Date   

Re: Going Bananas ...

Richard Hendrickson
 

On Mar 21, 2007, at 6:33 PM, Anthony Thompson wrote:

BTW, Dave, though I can't speak for Richard, I don't dislike the
Pennsy, I just find its fans excessively reverent towards it. Poking
fun at such people is irresistible. Fact is, the Pennsy had plenty to
be humble about, as did nearly all railroads.
Now that I'm back on the list after a trip out of town (to Hawaii, in fact), I can speak for myself on this subject. I entirely agree with Tony, and I will add that I have always found the pretentiousness of the PRR's mechanical department during the steam era to be both unwarranted and annoying (as did the mechanical officials of many other RRs). With regard to freight cars, the PRR's claim to be the "standard railroad of the world" bordered on the ludicrious, as almost all of their freight car designs, though often built in very large numbers, were unique, eccentric, and seldom copied by other RRs. It didn't help that PRR's J. Harold Geisel, who chaired the ARA committee on car construction in the 1920s, was notoriously arrogant and abrasive, a fact which helps to explain why the proposed 1924 ARA steel box car, based on the PRR's X29, failed to be approved as a standard design.

Through the 1920s and 1930s, the PRR persisted in building cars with roofs, underframes, trucks, etc. of obsolete in-house design which were notably deficient by comparison with contemporary car building practice. They were still building undersize X29s in 1934 with roofs that were prone to leak, truck sideframes that were prone to crack, and side sheathing that trapped water and rusted out. And as late as 1941, they were building X37s on what was essentially the X29 underframe, long after the superiority of the AAR standard box car underframe had been well demonstrated. Meanwhile, they were continuing to assert that PRR engineering was superior to everyone else's.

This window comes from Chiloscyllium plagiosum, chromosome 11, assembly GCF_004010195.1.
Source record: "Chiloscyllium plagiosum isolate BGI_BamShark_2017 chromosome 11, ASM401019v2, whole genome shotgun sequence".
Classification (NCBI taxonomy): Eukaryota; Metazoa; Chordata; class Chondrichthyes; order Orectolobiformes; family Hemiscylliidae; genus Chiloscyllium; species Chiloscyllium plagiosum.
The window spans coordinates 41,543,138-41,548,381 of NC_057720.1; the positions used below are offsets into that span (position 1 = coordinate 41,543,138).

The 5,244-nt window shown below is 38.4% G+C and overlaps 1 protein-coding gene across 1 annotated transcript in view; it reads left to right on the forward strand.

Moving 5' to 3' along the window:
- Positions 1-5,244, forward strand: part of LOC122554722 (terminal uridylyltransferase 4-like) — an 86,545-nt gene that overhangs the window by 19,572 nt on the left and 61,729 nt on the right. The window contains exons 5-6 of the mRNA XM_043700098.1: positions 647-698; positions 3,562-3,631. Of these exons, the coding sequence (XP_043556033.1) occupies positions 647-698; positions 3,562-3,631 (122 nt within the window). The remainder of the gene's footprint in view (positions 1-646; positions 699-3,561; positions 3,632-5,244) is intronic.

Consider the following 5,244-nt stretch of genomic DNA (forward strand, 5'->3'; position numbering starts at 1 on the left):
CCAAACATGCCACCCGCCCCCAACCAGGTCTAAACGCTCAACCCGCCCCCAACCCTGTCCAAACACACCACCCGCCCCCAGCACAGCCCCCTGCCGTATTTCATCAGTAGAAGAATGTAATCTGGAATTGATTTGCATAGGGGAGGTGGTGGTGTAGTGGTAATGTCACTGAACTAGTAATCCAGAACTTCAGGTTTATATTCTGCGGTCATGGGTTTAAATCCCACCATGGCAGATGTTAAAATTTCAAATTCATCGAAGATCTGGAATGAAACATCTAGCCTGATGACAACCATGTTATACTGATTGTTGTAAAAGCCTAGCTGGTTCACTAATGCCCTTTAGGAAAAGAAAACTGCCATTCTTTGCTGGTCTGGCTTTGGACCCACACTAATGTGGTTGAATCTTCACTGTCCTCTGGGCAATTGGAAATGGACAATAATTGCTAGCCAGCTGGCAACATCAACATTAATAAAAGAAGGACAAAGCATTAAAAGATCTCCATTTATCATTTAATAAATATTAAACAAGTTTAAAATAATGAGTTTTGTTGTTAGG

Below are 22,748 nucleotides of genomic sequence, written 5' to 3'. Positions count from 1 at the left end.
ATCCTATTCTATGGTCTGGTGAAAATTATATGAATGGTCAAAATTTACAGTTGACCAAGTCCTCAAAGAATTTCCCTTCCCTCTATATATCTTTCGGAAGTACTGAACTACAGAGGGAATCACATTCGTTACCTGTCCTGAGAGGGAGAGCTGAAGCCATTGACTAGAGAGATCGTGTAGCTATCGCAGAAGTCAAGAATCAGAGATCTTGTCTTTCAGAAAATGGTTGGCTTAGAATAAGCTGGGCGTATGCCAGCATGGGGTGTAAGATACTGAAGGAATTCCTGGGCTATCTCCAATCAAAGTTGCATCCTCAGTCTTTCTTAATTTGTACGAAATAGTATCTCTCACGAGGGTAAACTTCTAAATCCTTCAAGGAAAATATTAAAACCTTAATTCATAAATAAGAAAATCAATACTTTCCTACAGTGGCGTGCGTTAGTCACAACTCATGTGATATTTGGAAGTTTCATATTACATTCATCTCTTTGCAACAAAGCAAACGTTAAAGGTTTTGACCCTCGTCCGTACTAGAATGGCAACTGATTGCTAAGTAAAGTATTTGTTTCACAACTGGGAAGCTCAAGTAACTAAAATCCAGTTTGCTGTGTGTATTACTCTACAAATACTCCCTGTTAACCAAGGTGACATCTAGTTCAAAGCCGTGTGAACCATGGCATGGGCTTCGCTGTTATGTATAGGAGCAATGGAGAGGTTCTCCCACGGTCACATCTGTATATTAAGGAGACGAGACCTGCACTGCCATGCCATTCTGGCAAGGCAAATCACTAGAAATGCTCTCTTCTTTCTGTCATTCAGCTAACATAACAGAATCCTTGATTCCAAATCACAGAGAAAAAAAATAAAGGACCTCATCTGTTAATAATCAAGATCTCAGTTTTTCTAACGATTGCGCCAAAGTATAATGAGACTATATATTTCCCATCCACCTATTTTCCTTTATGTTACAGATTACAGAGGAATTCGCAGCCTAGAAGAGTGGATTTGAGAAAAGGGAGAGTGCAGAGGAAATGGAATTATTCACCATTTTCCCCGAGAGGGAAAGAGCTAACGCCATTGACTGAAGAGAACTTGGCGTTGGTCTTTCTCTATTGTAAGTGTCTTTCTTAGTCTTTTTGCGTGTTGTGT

Of course, it was also the case that all of the PRR's steam loco designs after the mid-1920s were disasters, some worse than others, though that is off-topic, so I won't dwell on it.

The pre-eminence of the Pennsy, both its operating and mechanical departments, peaked early in the 20th century and rapidly declined thereafter owing to arrogance and bad management, with the post-World-War-I squandering of capital on its ill-conceived electrification project hastening its eventual demise. So I think it is fair to say that, In the era most of us on this list model, the Pennsy's size made it an important railroad but, in many particulars, it fell far short of being a great railroad.